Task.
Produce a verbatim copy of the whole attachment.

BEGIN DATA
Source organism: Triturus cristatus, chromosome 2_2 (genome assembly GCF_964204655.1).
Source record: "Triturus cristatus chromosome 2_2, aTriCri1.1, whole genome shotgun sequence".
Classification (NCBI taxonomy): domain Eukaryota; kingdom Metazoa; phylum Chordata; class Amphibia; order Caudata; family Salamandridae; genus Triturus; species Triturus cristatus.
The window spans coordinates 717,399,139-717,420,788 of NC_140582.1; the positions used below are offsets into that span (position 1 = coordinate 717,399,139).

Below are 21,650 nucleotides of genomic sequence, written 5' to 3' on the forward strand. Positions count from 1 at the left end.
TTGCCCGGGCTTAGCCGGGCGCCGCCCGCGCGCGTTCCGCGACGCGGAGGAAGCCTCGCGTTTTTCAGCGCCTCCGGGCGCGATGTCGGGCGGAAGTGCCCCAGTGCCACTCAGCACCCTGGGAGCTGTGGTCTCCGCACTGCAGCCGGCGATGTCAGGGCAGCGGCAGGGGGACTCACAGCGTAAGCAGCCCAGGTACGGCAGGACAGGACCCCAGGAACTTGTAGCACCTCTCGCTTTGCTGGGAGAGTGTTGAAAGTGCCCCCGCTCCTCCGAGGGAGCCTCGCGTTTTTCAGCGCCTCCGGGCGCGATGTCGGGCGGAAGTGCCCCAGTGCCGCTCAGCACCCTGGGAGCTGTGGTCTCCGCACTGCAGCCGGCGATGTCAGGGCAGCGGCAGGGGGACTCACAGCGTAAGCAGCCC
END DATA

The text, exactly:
Source organism: Triturus cristatus, chromosome 2_2 (genome assembly GCF_964204655.1).
Source record: "Triturus cristatus chromosome 2_2, aTriCri1.1, whole genome shotgun sequence".
Classification (NCBI taxonomy): domain Eukaryota; kingdom Metazoa; phylum Chordata; class Amphibia; order Caudata; family Salamandridae; genus Triturus; species Triturus cristatus.
The window spans coordinates 717,399,139-717,420,788 of NC_140582.1; the positions used below are offsets into that span (position 1 = coordinate 717,399,139).

Below are 21,650 nucleotides of genomic sequence, written 5' to 3' on the forward strand. Positions count from 1 at the left end.
TTGCCCGGGCTTAGCCGGGCGCCGCCCGCGCGCGTTCCGCGACGCGGAGGAAGCCTCGCGTTTTTCAGCGCCTCCGGGCGCGATGTCGGGCGGAAGTGCCCCAGTGCCACTCAGCACCCTGGGAGCTGTGGTCTCCGCACTGCAGCCGGCGATGTCAGGGCAGCGGCAGGGGGACTCACAGCGTAAGCAGCCCAGGTACGGCAGGACAGGACCCCAGGAACTTGTAGCACCTCTCGCTTTGCTGGGAGAGTGTTGAAAGTGCCCCCGCTCCTCCGAGGGAGCCTCGCGTTTTTCAGCGCCTCCGGGCGCGATGTCGGGCGGAAGTGCCCCAGTGCCGCTCAGCACCCTGGGAGCTGTGGTCTCCGCACTGCAGCCGGCGATGTCAGGGCAGCGGCAGGGGGACTCACAGCGTAAGCAGCCC